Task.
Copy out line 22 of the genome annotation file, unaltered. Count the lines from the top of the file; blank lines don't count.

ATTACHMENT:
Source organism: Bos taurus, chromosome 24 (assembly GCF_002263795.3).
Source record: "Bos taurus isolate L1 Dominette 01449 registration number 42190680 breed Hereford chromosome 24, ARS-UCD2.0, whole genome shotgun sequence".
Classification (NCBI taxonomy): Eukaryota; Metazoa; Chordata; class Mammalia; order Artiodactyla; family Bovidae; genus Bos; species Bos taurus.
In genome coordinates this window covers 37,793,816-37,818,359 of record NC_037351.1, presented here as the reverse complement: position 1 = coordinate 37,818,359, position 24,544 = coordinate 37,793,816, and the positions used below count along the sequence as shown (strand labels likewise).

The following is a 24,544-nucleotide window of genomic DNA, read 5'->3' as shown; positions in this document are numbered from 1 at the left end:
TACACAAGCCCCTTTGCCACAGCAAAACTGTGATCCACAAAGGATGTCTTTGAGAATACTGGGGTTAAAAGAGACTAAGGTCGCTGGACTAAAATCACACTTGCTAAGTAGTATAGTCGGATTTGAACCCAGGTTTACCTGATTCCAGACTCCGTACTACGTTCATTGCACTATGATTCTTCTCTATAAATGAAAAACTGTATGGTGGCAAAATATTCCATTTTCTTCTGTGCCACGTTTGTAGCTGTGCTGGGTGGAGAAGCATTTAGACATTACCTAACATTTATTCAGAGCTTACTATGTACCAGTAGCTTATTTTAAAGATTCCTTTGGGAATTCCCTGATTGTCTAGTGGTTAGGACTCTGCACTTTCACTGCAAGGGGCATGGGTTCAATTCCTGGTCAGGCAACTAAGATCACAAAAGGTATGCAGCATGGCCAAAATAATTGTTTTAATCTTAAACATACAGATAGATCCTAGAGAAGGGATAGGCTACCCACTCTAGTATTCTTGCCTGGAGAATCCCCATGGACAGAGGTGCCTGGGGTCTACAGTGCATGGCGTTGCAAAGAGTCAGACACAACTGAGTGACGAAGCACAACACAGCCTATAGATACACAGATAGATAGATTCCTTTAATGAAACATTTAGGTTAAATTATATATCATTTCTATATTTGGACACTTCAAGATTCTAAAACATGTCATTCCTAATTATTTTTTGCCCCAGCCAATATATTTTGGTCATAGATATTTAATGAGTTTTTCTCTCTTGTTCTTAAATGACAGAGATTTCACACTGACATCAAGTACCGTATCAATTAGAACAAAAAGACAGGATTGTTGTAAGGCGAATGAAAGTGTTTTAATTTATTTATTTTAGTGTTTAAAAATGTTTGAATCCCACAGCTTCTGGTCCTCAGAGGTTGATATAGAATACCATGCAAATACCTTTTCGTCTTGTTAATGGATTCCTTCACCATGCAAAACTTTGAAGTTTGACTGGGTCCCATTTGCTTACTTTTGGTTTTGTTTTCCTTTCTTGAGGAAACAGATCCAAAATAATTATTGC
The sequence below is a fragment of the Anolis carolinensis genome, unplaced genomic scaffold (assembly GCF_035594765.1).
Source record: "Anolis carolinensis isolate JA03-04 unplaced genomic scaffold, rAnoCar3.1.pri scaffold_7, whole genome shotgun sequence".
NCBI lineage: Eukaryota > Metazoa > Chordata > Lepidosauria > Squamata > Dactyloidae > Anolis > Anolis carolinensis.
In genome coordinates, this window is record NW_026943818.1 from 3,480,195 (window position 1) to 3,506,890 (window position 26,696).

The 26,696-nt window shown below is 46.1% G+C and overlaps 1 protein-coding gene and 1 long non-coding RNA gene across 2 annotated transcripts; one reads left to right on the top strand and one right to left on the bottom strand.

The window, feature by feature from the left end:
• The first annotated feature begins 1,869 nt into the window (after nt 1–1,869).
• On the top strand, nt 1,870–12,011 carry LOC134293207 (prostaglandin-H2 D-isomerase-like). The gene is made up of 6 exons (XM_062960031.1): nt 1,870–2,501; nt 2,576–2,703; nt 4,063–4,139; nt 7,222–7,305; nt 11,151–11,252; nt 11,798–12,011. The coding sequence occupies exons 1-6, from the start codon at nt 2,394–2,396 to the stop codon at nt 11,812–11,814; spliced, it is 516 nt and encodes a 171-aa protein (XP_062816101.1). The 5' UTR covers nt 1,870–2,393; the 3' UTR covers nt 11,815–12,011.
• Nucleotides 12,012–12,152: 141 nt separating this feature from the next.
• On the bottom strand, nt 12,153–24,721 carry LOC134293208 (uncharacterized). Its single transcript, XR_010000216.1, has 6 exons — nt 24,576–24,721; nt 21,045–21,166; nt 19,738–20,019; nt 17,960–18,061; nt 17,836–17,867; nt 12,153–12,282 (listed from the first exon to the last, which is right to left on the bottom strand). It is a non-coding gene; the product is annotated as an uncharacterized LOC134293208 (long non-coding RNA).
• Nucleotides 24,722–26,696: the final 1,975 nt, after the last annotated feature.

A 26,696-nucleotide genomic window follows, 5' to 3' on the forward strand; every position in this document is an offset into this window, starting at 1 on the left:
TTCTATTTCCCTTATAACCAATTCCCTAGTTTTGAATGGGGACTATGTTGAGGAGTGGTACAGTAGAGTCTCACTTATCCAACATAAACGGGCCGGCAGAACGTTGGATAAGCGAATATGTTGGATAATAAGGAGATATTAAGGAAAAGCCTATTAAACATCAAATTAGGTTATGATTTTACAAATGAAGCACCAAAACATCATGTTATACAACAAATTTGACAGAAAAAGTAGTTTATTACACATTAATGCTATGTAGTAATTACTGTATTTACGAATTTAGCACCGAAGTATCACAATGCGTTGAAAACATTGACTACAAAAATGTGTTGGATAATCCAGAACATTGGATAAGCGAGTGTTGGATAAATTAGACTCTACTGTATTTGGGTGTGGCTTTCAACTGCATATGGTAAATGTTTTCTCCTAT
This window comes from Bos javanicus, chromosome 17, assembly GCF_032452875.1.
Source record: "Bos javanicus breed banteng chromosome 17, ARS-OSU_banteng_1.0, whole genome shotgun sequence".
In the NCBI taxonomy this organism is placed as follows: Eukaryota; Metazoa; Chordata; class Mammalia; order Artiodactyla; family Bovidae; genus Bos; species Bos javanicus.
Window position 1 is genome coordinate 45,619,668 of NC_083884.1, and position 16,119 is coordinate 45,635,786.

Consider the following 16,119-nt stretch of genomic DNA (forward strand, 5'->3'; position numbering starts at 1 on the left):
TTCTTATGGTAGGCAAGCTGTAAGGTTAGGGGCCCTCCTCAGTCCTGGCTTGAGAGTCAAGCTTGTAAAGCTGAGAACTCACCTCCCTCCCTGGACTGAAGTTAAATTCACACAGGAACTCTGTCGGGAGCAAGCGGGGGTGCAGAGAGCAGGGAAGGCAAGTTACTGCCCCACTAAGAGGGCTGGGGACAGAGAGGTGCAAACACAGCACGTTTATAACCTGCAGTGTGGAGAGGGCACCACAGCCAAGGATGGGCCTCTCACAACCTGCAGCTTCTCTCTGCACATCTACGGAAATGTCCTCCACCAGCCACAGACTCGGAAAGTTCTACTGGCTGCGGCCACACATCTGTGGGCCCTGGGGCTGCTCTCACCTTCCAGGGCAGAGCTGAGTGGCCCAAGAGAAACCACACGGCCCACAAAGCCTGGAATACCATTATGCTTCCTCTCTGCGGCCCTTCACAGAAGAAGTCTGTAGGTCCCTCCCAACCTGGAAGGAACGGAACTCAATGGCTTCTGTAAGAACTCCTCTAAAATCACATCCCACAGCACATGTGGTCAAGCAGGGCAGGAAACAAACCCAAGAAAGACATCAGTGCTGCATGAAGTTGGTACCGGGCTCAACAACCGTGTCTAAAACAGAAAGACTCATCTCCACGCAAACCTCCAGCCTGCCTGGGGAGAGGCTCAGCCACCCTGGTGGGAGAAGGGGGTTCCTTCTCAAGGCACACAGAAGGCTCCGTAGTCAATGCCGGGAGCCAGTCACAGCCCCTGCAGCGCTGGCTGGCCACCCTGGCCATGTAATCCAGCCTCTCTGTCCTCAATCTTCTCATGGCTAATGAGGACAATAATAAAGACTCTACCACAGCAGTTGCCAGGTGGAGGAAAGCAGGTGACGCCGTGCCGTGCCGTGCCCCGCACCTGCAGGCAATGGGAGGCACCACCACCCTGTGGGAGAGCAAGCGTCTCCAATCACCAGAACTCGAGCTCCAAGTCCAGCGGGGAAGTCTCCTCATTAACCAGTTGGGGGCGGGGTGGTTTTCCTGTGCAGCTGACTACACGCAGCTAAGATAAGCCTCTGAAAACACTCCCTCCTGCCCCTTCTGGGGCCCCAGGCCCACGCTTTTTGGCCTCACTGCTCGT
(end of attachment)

In the NCBI taxonomy this organism is placed as follows: Eukaryota; Metazoa; Chordata; class Mammalia; order Artiodactyla; family Bovidae; genus Bos; species Bos javanicus.